Excessive speech, also known as garrulity, is associated with or . It is often associated with an older person repeatedly asking questions or talking about the same event or story over and over again.
These speeches can be tedious for caregivers and family members to endure. But they may be an inevitable mode of communication that manifests with dementia.
Non-stop talking can also be a coping mechanism for a dementia patient who is slowly losing their memory.
In this article, we discuss the types of dementia, and how garrulity and vocal repetition can manifest as a symptom of dementia.
We also discuss ways for the patient and their caregiver and family to address and care for this common symptom.
Five Common Types of Dementia
(AD) is the most common type of
Alzheimer’s symptoms consist of cognitive and psychological changes, which include memory loss, difficulty communicating,
Early symptoms of AD in an hoarding, forgetting names, inability to recall recent events, why they entered a particular room, or what they were supposed to do with a familiar object.include depression,
The of an begin to die as the chemical functions of the tend to change. This is why seniors get confusion and immediate mood shifts.
They may experience like difficulty in speaking, choosing the correct words to convey their thoughts, and garrulity or vocal repetition. A with could also develop physical impairments like forgetting how to walk properly.
In late stage dementia, brain damage may lead an Alzheimer’s patient to have more significant memory problems and loss of mental function than before, difficulty eating or swallowing, challenges walking, and may require full-time personal care or hospice care.
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is another common type of . It is caused by insufficient blood flow to the .
Seniors with severe heart are at high risk for . The for getting is higher in old age and after a stroke.
may appear suddenly or slowly, depending on its cause. An early sign of this type of is confusion. The senior adult may often look perplexed as you talk to him/her about regular, daily tasks and events.
During moderate to severe stages of dementia, the may experience trouble accomplishing a task. Similarly, seniors may find it difficult toconcentrate for a long time as starts getting a hold on them.
can also cause vision impairment, as well as hallucinations with .
or with Lewy bodies is a result of protein deposits in nerve cells. This causes an interruption in function and results in and disorientation.
This type of shares a lot of manifestations of ‘s and Parkinson’s diseases. Fainting, wandering off, and getting lost is common among patients suffering from Lewy Body dementia.
They also suffer from shivering or shaky hands, have trouble walking, and feel weakness in the limbs.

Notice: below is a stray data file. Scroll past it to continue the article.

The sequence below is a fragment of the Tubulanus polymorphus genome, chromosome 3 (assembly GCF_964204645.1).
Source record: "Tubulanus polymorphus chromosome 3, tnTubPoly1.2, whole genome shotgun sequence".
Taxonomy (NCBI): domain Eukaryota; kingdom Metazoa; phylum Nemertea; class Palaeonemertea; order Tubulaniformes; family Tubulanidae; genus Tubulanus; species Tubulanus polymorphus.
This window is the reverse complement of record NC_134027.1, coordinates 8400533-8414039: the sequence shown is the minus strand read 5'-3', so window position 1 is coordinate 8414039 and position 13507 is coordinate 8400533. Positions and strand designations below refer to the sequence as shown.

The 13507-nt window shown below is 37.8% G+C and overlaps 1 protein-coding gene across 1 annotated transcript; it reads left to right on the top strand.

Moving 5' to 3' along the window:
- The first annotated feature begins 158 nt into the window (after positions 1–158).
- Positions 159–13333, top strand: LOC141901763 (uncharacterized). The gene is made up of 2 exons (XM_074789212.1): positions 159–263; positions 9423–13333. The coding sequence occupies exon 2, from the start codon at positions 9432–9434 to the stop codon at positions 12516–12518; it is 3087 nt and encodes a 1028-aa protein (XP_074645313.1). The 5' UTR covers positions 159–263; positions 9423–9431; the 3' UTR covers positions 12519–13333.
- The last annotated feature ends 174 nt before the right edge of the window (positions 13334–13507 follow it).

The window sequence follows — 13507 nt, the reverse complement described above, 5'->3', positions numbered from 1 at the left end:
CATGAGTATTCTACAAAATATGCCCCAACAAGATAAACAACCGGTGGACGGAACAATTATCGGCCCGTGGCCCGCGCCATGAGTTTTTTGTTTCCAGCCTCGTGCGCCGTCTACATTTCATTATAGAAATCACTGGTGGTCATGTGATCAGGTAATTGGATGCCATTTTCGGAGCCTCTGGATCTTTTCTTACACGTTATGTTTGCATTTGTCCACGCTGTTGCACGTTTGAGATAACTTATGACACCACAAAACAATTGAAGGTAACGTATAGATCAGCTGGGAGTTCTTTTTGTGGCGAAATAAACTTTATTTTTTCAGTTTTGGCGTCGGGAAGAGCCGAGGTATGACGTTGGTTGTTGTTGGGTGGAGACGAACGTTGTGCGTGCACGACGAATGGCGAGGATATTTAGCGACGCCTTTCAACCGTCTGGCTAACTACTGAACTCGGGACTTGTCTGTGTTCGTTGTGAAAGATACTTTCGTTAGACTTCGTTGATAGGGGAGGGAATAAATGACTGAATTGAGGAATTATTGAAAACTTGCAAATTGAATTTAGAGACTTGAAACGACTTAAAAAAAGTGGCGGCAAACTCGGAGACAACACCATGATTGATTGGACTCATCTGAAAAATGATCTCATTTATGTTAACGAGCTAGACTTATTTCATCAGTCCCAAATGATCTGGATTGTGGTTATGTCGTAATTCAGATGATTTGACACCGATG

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Problems with reasoning ability and poor judgment are major indicators of early Parkinsons Diseas.
A senior with this type of suffers from and has difficulty understanding visual information and comprehending doing simple tasks of daily life. Another rather distressing is that they may face confusing and frightening hallucinations.
Advanced PD can cause seniors to be very irritable and depressed. The may suffer from paranoia as they progress to .
The signs of , leading to complete a withdrawal. shows ; they may often leave sentences unfinished, forget a word in the middle of talking, and even show
is caused by a family of diseases known as frontotemporal lobar degeneration (FTLD). It is estimated to account for up to 10 percent of all cases of .
Frontotemporal dementia is usually more common in younger people when compared with the other types of . According to statistics, about sixty percent of people with FTLD are between the ages of 45 and 64.
In the early stages of frontotemporal disorders, people may experience only one . But as neurons in more and more parts of the become affected, other symptoms may manifest.
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How Does Garrulity Manifest in an Individual with Dementia?
Garrulity, or excessive talking, most often manifests as an early symptom in Alzheimer’s, although it is also seen in other forms of dementia.
Due to the deterioration of brain cells that lead to cognitive decline, a patient with dementia may find that they often forget that they have already asked a question, discussed a topic, or completed a task. This is when repetition of the question or topic occurs, normally with no recollection of previous conversation.
Some common questions or topics of conversation that dementia patients may repeatedly pose can include asking about their doctor’s appointment, whether they have an appointment that day, and when it will be.
It is important in these cases to not confront the patient about their forgetfulness or lapse in memory, but rather to “join their reality” and point of view by politely replying that you have checked and they either do or don’t have an appointment.
Subsequently, it can help to break this cycle of repetition by giving your loved one with dementia a simple and engaging task to do to hold their attention, such as folding laundry or sorting belongings.
Another way that garrulity can manifest is with the person repeatedly telling a story.
Although repeatedly listening to the same story can become tiring for a caregiver after some time, telling stories can actually help an individual with dementia to provide personal information that can help guide your caregiving process.
When an individual repeats a story, ask them to elaborate more so that, not only will they know that you are interested and engaged, but so that they may share more useful details within their recollections.
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Why Do Dementia Patients Talk Non-Stop?
You, like many family members and caregivers of people with feel drained after listening to the elderly talk for hours on end. And sometimes, they do not even make sense of what they say. , often